The Vinyl Word On...Dance Fever
Florence + The Machine - Dance Fever Ethereal songstress Florence Welch returns with her machine on their triumphant fifth studio album Dance Fever. Following the subdued and delicate nature of their previous record High as Hope, the British indie rock band find a bold and energetic sound weaved with the archaic musings on the record.
The concept of Dance Fever is articulated in the effervescent track ‘Choreomania’. A social phenomenon that occurred in Europe between the 14th and 17th centuries, townspeople would erratically dance themselves to exhaustion and, in some cases, death. Sounds delightful, right? Florence sees the beauty in it. Following a precarious two years since the beginning of the global pandemic, the track is a grand example of Florence’s ability to create art through the more gothic or morbid aspects of history. Performance is this exhausting ‘monster’ that she wishes to be cast away in the brooding track ‘Cassandra’, yet inevitably begs for it to return to her once it is gone. After the pandemic placed so much on the line for artists, the desire to dance and sing again became unbearable. Florence has spoken openly about her struggles with anxiety and social apprehension, but performance is a place where she truly feels ‘Free’ - similarly stated on the joyous track of the same name.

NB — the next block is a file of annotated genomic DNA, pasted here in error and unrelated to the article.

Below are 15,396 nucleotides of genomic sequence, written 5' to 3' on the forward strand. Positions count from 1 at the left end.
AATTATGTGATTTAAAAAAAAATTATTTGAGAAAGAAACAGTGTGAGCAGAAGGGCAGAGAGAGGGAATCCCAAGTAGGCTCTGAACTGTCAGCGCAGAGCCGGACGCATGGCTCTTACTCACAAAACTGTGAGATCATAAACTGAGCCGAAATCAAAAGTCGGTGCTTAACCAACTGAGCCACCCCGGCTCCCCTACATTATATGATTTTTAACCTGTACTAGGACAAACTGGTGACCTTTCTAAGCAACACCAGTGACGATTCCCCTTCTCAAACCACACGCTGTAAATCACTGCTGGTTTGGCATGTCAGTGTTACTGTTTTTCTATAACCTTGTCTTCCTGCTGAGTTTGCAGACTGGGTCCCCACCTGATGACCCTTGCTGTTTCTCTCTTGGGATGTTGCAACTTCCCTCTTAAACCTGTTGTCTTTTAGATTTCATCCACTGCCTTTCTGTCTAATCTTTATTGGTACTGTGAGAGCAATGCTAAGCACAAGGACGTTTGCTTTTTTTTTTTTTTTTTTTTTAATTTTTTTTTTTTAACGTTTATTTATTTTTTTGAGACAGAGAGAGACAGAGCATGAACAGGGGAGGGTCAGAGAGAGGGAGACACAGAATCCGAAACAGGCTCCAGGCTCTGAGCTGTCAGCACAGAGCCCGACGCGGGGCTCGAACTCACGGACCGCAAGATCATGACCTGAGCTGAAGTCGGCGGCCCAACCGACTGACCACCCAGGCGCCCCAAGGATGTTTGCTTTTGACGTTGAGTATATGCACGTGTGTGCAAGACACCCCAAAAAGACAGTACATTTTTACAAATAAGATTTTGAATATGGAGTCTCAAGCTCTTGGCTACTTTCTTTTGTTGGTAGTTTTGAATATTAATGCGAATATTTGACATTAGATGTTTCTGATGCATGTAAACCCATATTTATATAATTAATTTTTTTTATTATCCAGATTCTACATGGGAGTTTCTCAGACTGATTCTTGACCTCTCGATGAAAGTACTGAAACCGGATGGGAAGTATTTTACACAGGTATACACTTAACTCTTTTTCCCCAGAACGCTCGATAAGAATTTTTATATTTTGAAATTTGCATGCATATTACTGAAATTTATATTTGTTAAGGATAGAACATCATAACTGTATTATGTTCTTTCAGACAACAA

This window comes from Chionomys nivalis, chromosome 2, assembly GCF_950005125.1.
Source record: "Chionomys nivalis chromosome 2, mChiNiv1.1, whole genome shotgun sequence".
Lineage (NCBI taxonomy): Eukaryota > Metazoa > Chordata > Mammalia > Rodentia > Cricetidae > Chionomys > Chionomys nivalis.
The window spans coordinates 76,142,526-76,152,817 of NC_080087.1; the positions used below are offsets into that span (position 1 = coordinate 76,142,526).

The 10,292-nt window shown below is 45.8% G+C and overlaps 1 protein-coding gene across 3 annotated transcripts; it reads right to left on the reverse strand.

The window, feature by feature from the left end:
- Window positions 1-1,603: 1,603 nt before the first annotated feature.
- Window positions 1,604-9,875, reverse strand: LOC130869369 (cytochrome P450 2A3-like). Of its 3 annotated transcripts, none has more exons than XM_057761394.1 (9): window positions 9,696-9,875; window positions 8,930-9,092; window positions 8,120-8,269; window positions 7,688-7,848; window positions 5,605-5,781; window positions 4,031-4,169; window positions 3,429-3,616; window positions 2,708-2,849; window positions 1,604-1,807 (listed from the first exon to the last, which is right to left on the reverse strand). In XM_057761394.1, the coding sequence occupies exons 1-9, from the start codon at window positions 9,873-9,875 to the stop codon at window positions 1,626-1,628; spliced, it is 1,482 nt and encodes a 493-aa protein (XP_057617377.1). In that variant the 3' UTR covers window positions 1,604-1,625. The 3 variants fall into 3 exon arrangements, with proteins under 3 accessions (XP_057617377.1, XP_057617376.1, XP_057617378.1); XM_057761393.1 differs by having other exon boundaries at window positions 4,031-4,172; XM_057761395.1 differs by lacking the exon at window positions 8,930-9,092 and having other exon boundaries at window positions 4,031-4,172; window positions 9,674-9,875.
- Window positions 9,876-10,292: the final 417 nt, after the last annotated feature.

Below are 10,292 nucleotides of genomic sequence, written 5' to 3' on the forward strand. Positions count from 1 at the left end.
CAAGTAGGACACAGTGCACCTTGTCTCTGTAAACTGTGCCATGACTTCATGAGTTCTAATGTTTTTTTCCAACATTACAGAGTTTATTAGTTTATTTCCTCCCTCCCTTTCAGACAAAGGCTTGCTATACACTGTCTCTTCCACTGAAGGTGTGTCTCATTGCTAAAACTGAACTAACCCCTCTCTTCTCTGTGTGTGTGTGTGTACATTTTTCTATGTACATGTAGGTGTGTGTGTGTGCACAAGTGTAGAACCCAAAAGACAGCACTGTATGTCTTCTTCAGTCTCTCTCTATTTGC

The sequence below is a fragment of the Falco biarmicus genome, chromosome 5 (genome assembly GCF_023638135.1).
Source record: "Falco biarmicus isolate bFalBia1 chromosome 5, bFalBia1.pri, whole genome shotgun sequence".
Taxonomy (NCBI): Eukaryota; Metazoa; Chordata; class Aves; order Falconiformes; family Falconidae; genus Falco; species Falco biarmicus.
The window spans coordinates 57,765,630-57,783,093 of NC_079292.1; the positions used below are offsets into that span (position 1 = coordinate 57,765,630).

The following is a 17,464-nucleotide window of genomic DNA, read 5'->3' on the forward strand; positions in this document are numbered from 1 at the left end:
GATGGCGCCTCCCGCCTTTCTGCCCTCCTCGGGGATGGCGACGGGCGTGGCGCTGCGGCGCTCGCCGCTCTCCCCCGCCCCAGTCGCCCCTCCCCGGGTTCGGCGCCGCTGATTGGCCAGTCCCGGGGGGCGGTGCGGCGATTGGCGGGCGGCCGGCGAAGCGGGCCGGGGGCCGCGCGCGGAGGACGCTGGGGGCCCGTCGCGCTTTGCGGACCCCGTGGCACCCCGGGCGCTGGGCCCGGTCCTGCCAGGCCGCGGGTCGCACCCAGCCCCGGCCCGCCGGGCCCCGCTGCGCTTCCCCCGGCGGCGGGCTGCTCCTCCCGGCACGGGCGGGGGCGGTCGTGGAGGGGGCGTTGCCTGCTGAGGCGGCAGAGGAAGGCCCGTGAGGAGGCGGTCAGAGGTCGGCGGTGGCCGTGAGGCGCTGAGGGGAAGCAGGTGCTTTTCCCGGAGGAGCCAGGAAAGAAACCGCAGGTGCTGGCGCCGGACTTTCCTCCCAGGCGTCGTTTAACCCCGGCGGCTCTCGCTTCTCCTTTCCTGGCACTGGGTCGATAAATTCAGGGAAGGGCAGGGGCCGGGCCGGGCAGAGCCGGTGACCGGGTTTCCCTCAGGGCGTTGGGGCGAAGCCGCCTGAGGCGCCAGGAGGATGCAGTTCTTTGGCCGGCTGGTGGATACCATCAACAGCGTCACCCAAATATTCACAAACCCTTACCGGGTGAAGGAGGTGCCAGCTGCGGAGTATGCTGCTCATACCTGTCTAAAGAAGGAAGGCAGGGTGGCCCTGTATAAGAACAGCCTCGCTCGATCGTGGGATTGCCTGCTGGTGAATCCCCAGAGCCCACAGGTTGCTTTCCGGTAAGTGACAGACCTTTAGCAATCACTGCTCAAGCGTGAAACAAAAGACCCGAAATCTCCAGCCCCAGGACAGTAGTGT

Florence has described the album as a ‘fairy-tale in 14 songs’. Her fascination with historical lore and mythology has shaped the band’s records since their rustic debut Lungs. Everyday human emotion is crafted through the melodious and artful trappings of the band’s discography. Dance Fever’s punching lead single ‘King’ is embellished with medieval symbolism to assess the force she feels between her personal life and her career. Similarly on the sombre ‘Girls Against God’, a song which she calls ‘big lockdown energy’, Florence reflects on the anger she felt during the tumultuous pandemic by tackling the bigger spiritual questions of life.
Florence + The Machine have often danced with darkness, but achieve an ironic beauty in however bleak the situation. Much like their goliath record Ceremonials, where ghostly musings of heartbreak are met by dazzling ornate production, Dance Fever sheds light on calamitous affairs through music so emancipating, it almost feels therapeutic. It is the deep dive into the obscure that makes Dance Fever so special, where parallels drawn between the mid-20th century plague and the current state of affairs is born from the widespread desire to be free, to simply dance (maybe not to death, though).
Available on CD and Vinyl from Goldendiscs.ie
Written By Our Own Pearse Walsh